Everybody wants to lower their taxes, but you might not be aware of how to lower your taxes in ways that work. It’s important to consider the legal aspects of lowering taxes because it’s hardly worth attempting if the methods are against the law. The IRS is more vigilant than ever before and attempts to lower taxes in unsavory approaches will be flagged. Here are several ways to lower your taxes with practical and legal tax reduction strategies. This way, you will have access to breaks and deductions that will benefit you without having to worry about treading into legally gray areas.
Various Business Expenses
If you’re self-employed, you’re probably eligible for several tax deductions that you may not be aware of. Costs directly related to managing your business are often able to be deducted when you sit down during filing season. Examples include (but are not limited to) business-related travel, the service fees associated with hosting your website, office supplies, a portion of your home office’s internet service, and the shipment of products or other business material.
Keep records of these expenses and present invoices and receipts to your tax preparer for assistance. This way, there’s a system in place to prove that these expenses were incurred, and there won’t be a big challenge when it comes time to file your income tax return.
Home Office Deduction
If you’re a small business owner and you do some of your work from your home, consider claiming the home office deduction. If you’ve got a section of your home that you use specifically to perform work for your business, you can deduct a percent of your rent or mortgage because this space is used as a home office. Generally, the deductions are based on size. For example, if you have a small room or cubicle in your home, that space would take up a percentage of your home’s size, and that percentage can be claimed as your home office deduction.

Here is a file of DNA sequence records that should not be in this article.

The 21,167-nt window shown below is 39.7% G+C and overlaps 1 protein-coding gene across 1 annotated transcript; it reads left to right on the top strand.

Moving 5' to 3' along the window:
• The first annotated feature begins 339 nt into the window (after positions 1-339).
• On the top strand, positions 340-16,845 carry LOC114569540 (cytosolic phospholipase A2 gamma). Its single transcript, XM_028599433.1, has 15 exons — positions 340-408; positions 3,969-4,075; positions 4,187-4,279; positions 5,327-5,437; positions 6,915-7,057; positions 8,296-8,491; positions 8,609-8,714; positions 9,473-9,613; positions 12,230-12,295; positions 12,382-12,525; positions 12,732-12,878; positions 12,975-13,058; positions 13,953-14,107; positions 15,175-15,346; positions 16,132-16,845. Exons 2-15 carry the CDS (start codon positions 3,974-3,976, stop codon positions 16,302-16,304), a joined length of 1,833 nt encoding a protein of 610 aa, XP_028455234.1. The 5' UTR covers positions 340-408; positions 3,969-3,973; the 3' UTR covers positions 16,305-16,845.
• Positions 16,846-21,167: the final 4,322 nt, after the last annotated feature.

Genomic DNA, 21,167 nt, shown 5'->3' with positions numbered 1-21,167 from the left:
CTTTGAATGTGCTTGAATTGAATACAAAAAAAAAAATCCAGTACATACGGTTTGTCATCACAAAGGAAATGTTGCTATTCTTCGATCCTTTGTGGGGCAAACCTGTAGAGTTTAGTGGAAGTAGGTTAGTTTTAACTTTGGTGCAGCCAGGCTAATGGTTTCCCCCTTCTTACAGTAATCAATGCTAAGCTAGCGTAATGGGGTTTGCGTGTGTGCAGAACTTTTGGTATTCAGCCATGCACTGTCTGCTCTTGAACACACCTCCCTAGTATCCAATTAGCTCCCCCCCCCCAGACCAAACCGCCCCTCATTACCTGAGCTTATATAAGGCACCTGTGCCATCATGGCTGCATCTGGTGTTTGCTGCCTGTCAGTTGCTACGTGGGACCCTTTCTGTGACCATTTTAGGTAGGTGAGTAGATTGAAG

For example, if your home-office is a room that amounts to fifteen percent of your home’s entire area, then you’re entitled to deduct fifteen percent of your rent, utilities, insurance, repairs, and maintenance.
Business Trips vs Vacations
If you’re asking yourself how to lower your taxes, it would be wise to look at the way you travel. If you’re planning on taking a family vacation but you also have business trips that you’ve got to consider, combining your trips might benefit you.
If you combine your vacation with a business trip, you can deduct a percentage of the expenses you incurred from the business trip if they were not reimbursed. Subtract the money that you spent on the business portion of the trip from the total expenses you incurred. This may include plane tickets or lodging pertaining to your business activities.
Not only does this method bring about the opportunity for a deduction, it also saves you money while you travel. It’s better to pay for a single trip to your meeting and vacation destination, rather than paying for two separate trips. It’s a win/win situation.